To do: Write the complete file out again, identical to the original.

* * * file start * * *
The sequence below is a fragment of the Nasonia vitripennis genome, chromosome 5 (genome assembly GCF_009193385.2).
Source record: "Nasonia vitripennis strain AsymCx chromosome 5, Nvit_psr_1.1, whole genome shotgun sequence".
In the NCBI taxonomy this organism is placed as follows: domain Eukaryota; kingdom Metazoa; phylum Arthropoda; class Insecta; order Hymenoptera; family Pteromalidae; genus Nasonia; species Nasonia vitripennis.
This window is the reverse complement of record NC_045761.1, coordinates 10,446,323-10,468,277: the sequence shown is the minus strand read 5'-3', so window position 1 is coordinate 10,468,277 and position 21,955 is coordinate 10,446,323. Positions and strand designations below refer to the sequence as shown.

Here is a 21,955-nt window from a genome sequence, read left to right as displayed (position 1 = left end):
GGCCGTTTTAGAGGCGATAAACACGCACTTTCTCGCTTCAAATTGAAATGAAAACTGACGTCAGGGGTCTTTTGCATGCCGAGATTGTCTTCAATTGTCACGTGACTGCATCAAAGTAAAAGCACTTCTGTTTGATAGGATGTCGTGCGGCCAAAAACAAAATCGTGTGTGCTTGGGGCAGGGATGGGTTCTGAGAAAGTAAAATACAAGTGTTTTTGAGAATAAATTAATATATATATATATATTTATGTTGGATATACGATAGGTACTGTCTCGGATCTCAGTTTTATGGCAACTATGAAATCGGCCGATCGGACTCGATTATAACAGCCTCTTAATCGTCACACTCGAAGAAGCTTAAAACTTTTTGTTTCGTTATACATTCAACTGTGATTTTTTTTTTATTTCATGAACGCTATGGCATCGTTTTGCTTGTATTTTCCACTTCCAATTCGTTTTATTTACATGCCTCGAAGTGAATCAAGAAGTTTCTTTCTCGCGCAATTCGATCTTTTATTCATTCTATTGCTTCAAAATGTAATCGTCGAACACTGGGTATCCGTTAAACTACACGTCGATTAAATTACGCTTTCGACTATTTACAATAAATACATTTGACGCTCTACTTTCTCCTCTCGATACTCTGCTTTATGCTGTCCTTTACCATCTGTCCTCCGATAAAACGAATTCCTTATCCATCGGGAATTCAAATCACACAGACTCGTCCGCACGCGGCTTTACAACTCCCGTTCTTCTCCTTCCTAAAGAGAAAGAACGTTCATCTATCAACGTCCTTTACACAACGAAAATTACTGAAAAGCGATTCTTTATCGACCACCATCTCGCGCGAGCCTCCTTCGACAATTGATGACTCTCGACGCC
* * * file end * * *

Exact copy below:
The sequence below is a fragment of the Nasonia vitripennis genome, chromosome 5 (genome assembly GCF_009193385.2).
Source record: "Nasonia vitripennis strain AsymCx chromosome 5, Nvit_psr_1.1, whole genome shotgun sequence".
In the NCBI taxonomy this organism is placed as follows: domain Eukaryota; kingdom Metazoa; phylum Arthropoda; class Insecta; order Hymenoptera; family Pteromalidae; genus Nasonia; species Nasonia vitripennis.
This window is the reverse complement of record NC_045761.1, coordinates 10,446,323-10,468,277: the sequence shown is the minus strand read 5'-3', so window position 1 is coordinate 10,468,277 and position 21,955 is coordinate 10,446,323. Positions and strand designations below refer to the sequence as shown.

Here is a 21,955-nt window from a genome sequence, read left to right as displayed (position 1 = left end):
GGCCGTTTTAGAGGCGATAAACACGCACTTTCTCGCTTCAAATTGAAATGAAAACTGACGTCAGGGGTCTTTTGCATGCCGAGATTGTCTTCAATTGTCACGTGACTGCATCAAAGTAAAAGCACTTCTGTTTGATAGGATGTCGTGCGGCCAAAAACAAAATCGTGTGTGCTTGGGGCAGGGATGGGTTCTGAGAAAGTAAAATACAAGTGTTTTTGAGAATAAATTAATATATATATATATATTTATGTTGGATATACGATAGGTACTGTCTCGGATCTCAGTTTTATGGCAACTATGAAATCGGCCGATCGGACTCGATTATAACAGCCTCTTAATCGTCACACTCGAAGAAGCTTAAAACTTTTTGTTTCGTTATACATTCAACTGTGATTTTTTTTTTATTTCATGAACGCTATGGCATCGTTTTGCTTGTATTTTCCACTTCCAATTCGTTTTATTTACATGCCTCGAAGTGAATCAAGAAGTTTCTTTCTCGCGCAATTCGATCTTTTATTCATTCTATTGCTTCAAAATGTAATCGTCGAACACTGGGTATCCGTTAAACTACACGTCGATTAAATTACGCTTTCGACTATTTACAATAAATACATTTGACGCTCTACTTTCTCCTCTCGATACTCTGCTTTATGCTGTCCTTTACCATCTGTCCTCCGATAAAACGAATTCCTTATCCATCGGGAATTCAAATCACACAGACTCGTCCGCACGCGGCTTTACAACTCCCGTTCTTCTCCTTCCTAAAGAGAAAGAACGTTCATCTATCAACGTCCTTTACACAACGAAAATTACTGAAAAGCGATTCTTTATCGACCACCATCTCGCGCGAGCCTCCTTCGACAATTGATGACTCTCGACGCC